“May I see your booking confirmation?” asks the well-groomed man at the reception at Hotel Quinta da Marinha on the fringe of Cascais in Portugal. He glances at the email and points out that we are one month early for our three-day getaway. Without batting an eyelash, he tells us not to worry and he swiftly amends the dates, upgrading my friend Katy and I to a suite room in the process. “Could we change our golf lesson booked for next month too?” I ask shamefacedly. “Certainly,” he says, only a small twitch of his mouth belying his mirth at my obvious organisational deficiency. Within moments we are ensconced in our spacious suite, golf lesson booked, ready to make the most of what this lovely area of Portugal has to offer. We start by nibbling on the pastel de nata, Portuguese custard tarts, left as a welcome, setting the bottle of port aside for later consumption.
Settled in, we freshen up for dinner. We have a reservation at the hotel’s Rocca restaurant, a homely yet chic space on the lower floor. The single flower on the table is so brightly coloured I have to touch it to make sure it’s real. After fierce negotiations, we decide to share all of our dishes: veal Carpaccio with Parmesan and capers, shrimps “Au Sautee” with garlic and olive oil, pink tuna steak with sweet potato mousseline and haricot, and tenderloin steak with garlic, coriander, potatoes and an egg on top. Much to our surprise, the chef, knowing our sharing plan, divides the portions for us, plating each separately, inadvertently turning the savoury segment of our meal into a four-course feast. Each dish is presented beautifully, the tuna in particular looking like a painting. We can’t possibly have dessert. Well, maybe just one. We settle on a shared dark chocolate bavois served with a tangy raspberry sorbet, which finishes us off in a spectacular fashion. “That was amazing,” says Katy. “I might never be hungry again.”
She’s wrong of course. We still manage a hearty breakfast the next morning on the agreement that we will skip lunch.
“You said you’re terrible golfers, but that means you’ve played before,” says Gary, the Australian golf pro tasked with teaching us the basics post-breakfast. We list our accomplishments: a few pitch and putt games, a couple of driving range sessions, and one prior serious lesson. Gary doesn’t look fazed; nor does he look impressed. Leading us to the practice green, he takes us through chipping and pitching, correcting our stances and grips. Before long we’re succeeding more than failing. Then it’s over to the driving range to practice longer shots. The finale is putting, culminating in a sudden death competition that I narrowly win. We may not be quite ready for 18 holes, but we both walk away with a spring in our step and the desire to play the Quinta da Marinha Golf Course, designed by the legendary Robert Trent Jones, with its fantastic views over the Atlantic Ocean and the Sintra Mountains.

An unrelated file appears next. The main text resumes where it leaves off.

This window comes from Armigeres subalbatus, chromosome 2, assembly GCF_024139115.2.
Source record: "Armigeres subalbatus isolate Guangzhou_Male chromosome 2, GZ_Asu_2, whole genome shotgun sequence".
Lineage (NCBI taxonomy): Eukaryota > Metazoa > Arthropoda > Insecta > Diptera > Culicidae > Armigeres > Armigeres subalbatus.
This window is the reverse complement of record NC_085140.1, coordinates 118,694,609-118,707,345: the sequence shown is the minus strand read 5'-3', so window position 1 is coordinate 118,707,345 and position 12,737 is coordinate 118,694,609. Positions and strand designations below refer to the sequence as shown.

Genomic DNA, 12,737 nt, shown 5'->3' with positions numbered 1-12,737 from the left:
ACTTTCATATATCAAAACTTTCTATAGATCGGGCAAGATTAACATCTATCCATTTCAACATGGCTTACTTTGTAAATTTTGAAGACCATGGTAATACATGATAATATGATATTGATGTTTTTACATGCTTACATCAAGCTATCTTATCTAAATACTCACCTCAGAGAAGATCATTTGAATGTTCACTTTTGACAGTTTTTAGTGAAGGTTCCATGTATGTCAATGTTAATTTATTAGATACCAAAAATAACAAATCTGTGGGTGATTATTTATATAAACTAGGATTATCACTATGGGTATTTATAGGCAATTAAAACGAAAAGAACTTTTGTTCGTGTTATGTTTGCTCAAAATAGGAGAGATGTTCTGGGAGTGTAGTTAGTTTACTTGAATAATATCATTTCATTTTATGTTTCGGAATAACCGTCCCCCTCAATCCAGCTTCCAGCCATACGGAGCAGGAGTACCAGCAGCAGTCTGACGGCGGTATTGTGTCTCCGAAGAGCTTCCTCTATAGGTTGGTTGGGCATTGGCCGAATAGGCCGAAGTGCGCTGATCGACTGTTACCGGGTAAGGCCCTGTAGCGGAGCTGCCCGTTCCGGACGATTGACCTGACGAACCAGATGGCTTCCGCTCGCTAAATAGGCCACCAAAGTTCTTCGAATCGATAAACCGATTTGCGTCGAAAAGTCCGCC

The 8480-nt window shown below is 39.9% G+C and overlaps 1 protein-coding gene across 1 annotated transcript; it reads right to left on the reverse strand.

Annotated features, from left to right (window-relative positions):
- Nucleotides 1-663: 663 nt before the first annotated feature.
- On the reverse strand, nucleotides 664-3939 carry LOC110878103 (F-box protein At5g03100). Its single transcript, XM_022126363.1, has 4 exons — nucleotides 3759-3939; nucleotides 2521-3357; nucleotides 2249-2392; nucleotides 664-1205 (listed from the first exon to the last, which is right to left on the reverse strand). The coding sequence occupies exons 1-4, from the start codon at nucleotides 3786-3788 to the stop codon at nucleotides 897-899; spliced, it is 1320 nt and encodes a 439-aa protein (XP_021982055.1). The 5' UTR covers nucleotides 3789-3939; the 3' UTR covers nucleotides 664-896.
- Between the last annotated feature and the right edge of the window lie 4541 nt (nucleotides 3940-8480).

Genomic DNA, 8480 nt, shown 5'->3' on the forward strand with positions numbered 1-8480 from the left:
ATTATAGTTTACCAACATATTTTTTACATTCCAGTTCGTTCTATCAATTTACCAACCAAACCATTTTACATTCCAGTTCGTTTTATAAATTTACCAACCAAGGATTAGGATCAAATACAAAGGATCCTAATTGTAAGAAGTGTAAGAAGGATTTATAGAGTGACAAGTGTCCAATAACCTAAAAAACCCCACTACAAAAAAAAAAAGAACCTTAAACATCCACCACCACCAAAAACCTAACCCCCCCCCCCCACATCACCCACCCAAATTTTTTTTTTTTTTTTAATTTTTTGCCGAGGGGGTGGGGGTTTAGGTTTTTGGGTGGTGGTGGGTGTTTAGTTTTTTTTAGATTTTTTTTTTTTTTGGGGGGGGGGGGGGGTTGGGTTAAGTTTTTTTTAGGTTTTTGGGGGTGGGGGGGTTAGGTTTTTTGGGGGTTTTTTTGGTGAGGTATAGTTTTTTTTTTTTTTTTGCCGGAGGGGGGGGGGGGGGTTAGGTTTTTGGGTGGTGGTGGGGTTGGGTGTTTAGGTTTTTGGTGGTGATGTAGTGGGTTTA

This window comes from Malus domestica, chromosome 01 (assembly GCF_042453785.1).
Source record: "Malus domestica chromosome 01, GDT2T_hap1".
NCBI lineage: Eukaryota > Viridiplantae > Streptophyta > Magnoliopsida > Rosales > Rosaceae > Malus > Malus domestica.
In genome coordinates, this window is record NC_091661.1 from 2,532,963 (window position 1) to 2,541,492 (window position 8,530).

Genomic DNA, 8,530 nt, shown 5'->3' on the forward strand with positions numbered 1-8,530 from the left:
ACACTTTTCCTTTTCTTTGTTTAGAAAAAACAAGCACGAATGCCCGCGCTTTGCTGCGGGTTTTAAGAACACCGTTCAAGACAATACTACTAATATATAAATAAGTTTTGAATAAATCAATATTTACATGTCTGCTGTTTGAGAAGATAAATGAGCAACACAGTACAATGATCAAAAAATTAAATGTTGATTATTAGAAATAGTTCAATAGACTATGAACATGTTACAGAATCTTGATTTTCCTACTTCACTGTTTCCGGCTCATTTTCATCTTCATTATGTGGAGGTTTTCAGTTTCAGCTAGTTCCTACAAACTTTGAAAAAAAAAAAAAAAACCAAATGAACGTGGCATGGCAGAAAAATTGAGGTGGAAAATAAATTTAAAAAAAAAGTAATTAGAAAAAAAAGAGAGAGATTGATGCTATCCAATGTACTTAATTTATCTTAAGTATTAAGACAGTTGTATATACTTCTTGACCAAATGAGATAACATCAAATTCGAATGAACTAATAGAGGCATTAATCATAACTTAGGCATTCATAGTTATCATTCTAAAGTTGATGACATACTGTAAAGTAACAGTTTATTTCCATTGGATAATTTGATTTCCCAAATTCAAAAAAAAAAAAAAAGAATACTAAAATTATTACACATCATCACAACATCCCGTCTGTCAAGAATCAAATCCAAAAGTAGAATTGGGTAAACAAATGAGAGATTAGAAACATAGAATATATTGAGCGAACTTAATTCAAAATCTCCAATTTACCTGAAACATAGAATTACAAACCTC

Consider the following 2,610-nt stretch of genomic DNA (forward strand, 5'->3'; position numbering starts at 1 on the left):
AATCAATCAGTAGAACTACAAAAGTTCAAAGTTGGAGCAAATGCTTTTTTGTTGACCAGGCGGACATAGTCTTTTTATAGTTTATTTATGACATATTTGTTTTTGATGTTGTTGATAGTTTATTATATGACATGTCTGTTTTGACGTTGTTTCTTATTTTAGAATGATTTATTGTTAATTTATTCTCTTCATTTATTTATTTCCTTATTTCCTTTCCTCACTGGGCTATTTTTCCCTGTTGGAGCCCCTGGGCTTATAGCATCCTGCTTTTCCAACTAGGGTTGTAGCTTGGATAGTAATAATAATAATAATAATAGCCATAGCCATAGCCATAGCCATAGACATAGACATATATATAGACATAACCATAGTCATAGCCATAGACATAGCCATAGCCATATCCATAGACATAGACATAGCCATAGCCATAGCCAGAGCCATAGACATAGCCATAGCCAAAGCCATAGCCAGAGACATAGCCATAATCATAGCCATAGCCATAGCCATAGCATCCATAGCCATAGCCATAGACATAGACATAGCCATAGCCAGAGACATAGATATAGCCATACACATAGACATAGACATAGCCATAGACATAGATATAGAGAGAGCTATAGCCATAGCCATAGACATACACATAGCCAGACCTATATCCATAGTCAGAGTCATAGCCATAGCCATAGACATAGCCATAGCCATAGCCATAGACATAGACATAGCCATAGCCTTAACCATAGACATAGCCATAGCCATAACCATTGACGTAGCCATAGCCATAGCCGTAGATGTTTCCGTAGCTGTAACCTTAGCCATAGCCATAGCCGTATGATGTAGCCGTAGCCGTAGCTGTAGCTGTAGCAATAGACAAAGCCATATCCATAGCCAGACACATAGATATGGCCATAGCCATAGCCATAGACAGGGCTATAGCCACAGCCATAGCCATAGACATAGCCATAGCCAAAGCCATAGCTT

We're dedicating the afternoon to Sintra, in the in the hills of the Serra Mountains, with its fairytale landscape of misty forests, turreted palaces and castle ruins and Unesco World Heritage–listed centre. The taxi winds its way up to our chosen starting place, the Palace of Pena, which sits within Pena Park a vast forested area, stretching over 200-plus hectares. It’s the perfect time of year to visit, with no queues for entry, although the air is surprisingly fresh at this altitude, despite the sunny day.
We puff our way up to High Cross, marking the highest point in the Sintra Hills. From here, we catch a glimpse of the palace’s upper levels above the treeline. It’s a colourful affair, comprising deep red and egg-yolk-yellow towers and turrets, an intriguing expression of 19th-century Romanticism. The vivid paint job is a stark contrast to the lush green of the Parque de Pena forest. We wander the pathways through the park, past water features, grottos and Camellia gardens, as we navigate our way back to the palace. It would be easy to spend an entire day in the park and still not discover everything.
Our tickets don’t allow us into the palace itself, but we are free to roam the terrace, where the views over the mountains are spectacular. On a neighbouring hilltop we spot the Moorish Castle, which overlooks Sintra’s historic centre like a protective sentinel.
Our next view of the castle is from the centre, where we alight from the bus that winds down the hill. The compact old town circles the 14th-century National Palace, with its iconic dual cone-shaped chimneys that Hans Christian Anderson once likened to giant champagne bottles. Ducking in and out of boutiques and artisan stores, we load up on gifts, fortifying ourselves with a shot of ginja, a Portuguese sour cherry liqueur, served in a chocolate cup.
Back at the hotel, we freshen up for dinner. We have booked a table at Furnas do Guincho, a local seafood restaurant with a sterling reputation. Perched on the rocky shore, crashing waves provide the soundtrack to another excellent meal.
“I think I might come back in summer,” says Katy as we clink glasses of port back in our suite. “I’d like to play a round of golf and then sit by the pool.” We glance towards the balcony, from where we have views of the outdoor swimming area and the golf course. Tomorrow we’ll explore the coastal enclave of Cascais before catching the train to Lisbon, a mere 45 minutes away, for our return flight. “I might come with you,” I mutter.